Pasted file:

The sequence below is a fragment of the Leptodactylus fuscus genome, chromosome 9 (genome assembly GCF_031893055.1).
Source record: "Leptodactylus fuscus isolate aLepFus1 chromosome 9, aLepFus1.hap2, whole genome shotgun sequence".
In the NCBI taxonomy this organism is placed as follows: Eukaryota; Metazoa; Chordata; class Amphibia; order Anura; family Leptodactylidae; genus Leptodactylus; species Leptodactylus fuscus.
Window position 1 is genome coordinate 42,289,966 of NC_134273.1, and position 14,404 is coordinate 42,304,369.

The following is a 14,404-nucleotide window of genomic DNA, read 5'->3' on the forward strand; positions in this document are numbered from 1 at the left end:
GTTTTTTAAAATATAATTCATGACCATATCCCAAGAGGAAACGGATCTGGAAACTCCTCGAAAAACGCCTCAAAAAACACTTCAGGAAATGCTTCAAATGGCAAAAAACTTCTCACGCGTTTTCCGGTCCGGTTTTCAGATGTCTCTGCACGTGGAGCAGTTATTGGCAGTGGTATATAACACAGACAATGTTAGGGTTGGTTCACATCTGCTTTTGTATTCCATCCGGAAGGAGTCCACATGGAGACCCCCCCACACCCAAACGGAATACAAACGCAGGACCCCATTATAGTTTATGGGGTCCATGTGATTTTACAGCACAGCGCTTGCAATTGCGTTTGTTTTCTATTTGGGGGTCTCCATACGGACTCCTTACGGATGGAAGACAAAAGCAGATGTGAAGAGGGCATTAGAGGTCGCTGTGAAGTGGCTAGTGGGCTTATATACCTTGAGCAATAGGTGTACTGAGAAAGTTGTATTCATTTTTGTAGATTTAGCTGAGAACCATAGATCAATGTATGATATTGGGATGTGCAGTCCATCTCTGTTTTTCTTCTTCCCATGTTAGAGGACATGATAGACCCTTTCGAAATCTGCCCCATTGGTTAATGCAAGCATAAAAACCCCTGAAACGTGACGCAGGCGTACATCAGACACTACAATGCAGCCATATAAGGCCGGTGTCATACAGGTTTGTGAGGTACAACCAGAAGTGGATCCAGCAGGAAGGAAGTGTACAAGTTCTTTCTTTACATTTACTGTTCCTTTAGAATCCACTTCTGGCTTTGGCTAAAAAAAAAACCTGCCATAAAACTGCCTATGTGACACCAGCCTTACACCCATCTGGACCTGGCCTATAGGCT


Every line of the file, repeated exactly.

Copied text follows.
The sequence below is a fragment of the Leptodactylus fuscus genome, chromosome 9 (genome assembly GCF_031893055.1).
Source record: "Leptodactylus fuscus isolate aLepFus1 chromosome 9, aLepFus1.hap2, whole genome shotgun sequence".
In the NCBI taxonomy this organism is placed as follows: Eukaryota; Metazoa; Chordata; class Amphibia; order Anura; family Leptodactylidae; genus Leptodactylus; species Leptodactylus fuscus.
Window position 1 is genome coordinate 42,289,966 of NC_134273.1, and position 14,404 is coordinate 42,304,369.

The following is a 14,404-nucleotide window of genomic DNA, read 5'->3' on the forward strand; positions in this document are numbered from 1 at the left end:
GTTTTTTAAAATATAATTCATGACCATATCCCAAGAGGAAACGGATCTGGAAACTCCTCGAAAAACGCCTCAAAAAACACTTCAGGAAATGCTTCAAATGGCAAAAAACTTCTCACGCGTTTTCCGGTCCGGTTTTCAGATGTCTCTGCACGTGGAGCAGTTATTGGCAGTGGTATATAACACAGACAATGTTAGGGTTGGTTCACATCTGCTTTTGTATTCCATCCGGAAGGAGTCCACATGGAGACCCCCCCACACCCAAACGGAATACAAACGCAGGACCCCATTATAGTTTATGGGGTCCATGTGATTTTACAGCACAGCGCTTGCAATTGCGTTTGTTTTCTATTTGGGGGTCTCCATACGGACTCCTTACGGATGGAAGACAAAAGCAGATGTGAAGAGGGCATTAGAGGTCGCTGTGAAGTGGCTAGTGGGCTTATATACCTTGAGCAATAGGTGTACTGAGAAAGTTGTATTCATTTTTGTAGATTTAGCTGAGAACCATAGATCAATGTATGATATTGGGATGTGCAGTCCATCTCTGTTTTTCTTCTTCCCATGTTAGAGGACATGATAGACCCTTTCGAAATCTGCCCCATTGGTTAATGCAAGCATAAAAACCCCTGAAACGTGACGCAGGCGTACATCAGACACTACAATGCAGCCATATAAGGCCGGTGTCATACAGGTTTGTGAGGTACAACCAGAAGTGGATCCAGCAGGAAGGAAGTGTACAAGTTCTTTCTTTACATTTACTGTTCCTTTAGAATCCACTTCTGGCTTTGGCTAAAAAAAAAACCTGCCATAAAACTGCCTATGTGACACCAGCCTTACACCCATCTGGACCTGGCCTATAGGCT